M. Squash Finishes Season

Jessica E. Schumer

Co-captain DYLAN PATTERSON, shown in earlier action, ended his career at this weekend’s CSA Individual Championiships. Patterson was eliminated by eventual intercollegiate champion Yasser El Halaby.

HARTFORD, Conn.—After the Harvard men’s squash team’s rousing 5-4 victory over Yale last weekend in the College Squash Association (CSA) Team Championships cemented its place as the No. 3 team in the country, seven members of the squad traveled to Trinity this weekend to take part in the CSA Individual Championships.

Every Crimson player there won at least one match, led by freshman Will Broadbent and junior James Bullock, who each garnered First-Team All-American honors.

Meanwhile, sophomore Gaurav Yadav, Harvard’s No. 8 player, won the “B” Malloy Division championship.

“I think it’s wonderful how well we performed with probably the smallest squad,” Crimson coach Satinder Bajwa said. “We didn’t have a lot of guys down here, but it’s a credit to all the guys on the team, even the ones that weren’t here, that each of these guys was prepared to win some matches.”

Bullock and Broadbent each lost in the round of 16 of the “A” Pool Division—comprised of the nation’s top 32 players—before squaring off in the finals of the Second Round Consolation draw.

The sixth-seeded Broadbent, Harvard’s No. 1 player, won his first match easily over 27th-seeded Max Montgelas of Williams, 9-1, 9-1, 9-4.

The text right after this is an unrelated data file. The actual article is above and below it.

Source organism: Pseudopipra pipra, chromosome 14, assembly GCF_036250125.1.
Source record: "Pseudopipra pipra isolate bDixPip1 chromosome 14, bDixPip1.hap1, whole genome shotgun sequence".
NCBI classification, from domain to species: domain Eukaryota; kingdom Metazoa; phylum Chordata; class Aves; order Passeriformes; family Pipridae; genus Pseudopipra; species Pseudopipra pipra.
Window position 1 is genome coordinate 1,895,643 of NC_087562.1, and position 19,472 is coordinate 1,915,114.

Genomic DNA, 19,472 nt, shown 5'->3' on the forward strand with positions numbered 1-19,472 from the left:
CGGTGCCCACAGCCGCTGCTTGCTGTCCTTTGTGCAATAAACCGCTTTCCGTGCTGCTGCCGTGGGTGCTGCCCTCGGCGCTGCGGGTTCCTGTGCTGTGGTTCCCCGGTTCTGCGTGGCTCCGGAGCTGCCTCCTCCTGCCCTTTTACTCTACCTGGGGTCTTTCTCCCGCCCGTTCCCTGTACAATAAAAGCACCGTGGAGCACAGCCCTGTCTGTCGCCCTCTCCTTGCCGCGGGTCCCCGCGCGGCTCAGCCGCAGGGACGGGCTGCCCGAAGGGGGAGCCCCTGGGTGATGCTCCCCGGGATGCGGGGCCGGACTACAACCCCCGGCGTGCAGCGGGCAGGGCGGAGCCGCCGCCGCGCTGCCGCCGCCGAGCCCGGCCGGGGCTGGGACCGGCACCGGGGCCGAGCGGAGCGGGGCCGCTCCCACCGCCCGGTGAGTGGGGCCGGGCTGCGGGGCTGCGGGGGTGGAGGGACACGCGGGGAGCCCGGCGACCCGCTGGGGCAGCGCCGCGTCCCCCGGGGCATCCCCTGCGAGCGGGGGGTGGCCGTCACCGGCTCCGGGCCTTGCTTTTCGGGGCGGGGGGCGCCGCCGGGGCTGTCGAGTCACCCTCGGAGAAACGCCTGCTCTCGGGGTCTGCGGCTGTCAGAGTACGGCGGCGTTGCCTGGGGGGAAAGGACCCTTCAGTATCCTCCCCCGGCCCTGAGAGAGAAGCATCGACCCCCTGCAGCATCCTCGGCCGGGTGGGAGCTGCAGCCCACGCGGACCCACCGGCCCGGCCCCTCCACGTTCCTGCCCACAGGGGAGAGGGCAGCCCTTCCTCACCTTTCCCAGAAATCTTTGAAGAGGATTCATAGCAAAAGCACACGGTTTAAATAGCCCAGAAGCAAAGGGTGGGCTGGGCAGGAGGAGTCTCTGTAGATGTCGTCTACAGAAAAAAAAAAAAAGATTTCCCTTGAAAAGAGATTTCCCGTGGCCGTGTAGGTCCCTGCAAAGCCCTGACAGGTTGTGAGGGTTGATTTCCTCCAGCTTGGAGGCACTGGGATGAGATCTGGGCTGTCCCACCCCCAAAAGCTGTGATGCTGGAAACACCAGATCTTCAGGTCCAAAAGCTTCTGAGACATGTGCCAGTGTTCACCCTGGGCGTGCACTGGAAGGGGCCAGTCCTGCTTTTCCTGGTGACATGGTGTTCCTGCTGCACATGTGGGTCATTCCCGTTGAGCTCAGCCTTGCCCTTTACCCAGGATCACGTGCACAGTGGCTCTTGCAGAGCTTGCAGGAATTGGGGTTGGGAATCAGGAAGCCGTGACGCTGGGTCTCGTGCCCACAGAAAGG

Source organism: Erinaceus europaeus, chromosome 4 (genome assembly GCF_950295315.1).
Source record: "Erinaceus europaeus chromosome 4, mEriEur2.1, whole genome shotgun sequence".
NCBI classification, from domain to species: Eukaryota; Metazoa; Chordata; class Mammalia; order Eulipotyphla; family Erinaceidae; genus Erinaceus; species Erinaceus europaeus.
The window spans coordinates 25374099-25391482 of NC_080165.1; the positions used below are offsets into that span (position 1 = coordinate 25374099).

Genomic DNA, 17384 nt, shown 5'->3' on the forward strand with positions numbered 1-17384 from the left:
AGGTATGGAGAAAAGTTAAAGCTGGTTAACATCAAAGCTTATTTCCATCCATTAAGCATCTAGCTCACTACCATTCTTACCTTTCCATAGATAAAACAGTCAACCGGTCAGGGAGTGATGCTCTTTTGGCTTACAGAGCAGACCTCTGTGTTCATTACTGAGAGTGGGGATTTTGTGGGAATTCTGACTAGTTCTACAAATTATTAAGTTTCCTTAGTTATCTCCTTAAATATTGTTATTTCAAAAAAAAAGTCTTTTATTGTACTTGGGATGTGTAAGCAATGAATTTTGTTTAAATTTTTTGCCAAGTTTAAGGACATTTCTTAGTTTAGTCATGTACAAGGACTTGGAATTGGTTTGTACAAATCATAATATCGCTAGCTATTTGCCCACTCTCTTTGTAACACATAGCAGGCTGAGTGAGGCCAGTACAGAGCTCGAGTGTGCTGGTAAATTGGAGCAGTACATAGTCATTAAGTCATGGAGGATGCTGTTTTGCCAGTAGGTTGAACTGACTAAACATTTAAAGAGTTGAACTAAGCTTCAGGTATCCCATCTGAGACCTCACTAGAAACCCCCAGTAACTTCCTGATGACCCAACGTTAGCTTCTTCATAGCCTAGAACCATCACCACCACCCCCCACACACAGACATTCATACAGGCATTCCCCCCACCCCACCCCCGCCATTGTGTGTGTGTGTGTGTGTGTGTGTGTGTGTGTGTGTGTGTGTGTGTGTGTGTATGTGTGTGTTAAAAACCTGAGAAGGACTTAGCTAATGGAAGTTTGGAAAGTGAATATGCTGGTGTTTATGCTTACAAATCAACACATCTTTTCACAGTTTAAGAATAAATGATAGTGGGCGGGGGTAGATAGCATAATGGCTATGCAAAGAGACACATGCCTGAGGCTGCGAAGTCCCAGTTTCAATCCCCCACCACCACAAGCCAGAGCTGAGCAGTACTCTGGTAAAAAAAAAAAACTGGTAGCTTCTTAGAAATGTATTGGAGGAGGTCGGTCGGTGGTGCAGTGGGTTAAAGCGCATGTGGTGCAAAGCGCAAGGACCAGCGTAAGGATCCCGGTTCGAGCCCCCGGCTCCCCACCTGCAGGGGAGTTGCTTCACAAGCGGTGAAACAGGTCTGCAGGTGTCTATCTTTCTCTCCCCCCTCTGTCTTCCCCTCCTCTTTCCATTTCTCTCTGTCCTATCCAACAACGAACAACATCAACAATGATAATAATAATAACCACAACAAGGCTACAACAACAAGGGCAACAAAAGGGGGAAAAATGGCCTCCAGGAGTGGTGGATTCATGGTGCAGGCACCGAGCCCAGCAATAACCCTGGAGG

Broadbent had a tough match in the round of 16, however, when he faced 11th-seeded Nick Kyme of the Bantams. Broadbent and Kyme split the first two games before the Trinity senior took the pivotal third game 9-4 behind a growing supportive home crowd.

Broadbent went down 7-1 in the fourth before coming back to tie the game at seven, but Kyme won two tough points to close out the match and relegate Broadbent to the Second Round Consolation bracket.

There, he easily made his way to the finals, taking a methodical 3-0 victory over the Bantams’ fourteenth-seeded Yvain Badan and winning 3-1 versus eighteenth-seeded Nadeem Osman of Trinity. Against Osman, Broadbent dropped the first game 9-5 before cruising in the next three, 9-3, 9-2 and 9-1.

Bullock, the twelfth seed, also breezed through the first round of the main draw, defeating the Ephs’ 21st-seeded Parth Doshi 9-3, 9-5, 9-2.

But Bullock succumbed to the Bantam juggernaut as well, losing in three games to fifth-seeded Michael Ferreira to join Broadbent in the Second Round Consolation draw.

Bullock recovered from his loss to defeat thirteenth-seeded sophomore teammate Mike Blumberg before upsetting eighth-seeded Matthew Serediak of Cornell in four games to set up a meeting with Broadbent in the final. Serediak advanced to face Bullock by beating nineteenth-seeded Crimson co-captain Dylan Patterson in four games.

“James and Will both showed that they have the strength to compete in four or five matches in a row this weekend,” Bajwa said. “It was a long weekend, and that’s very tough to do against quality competition.”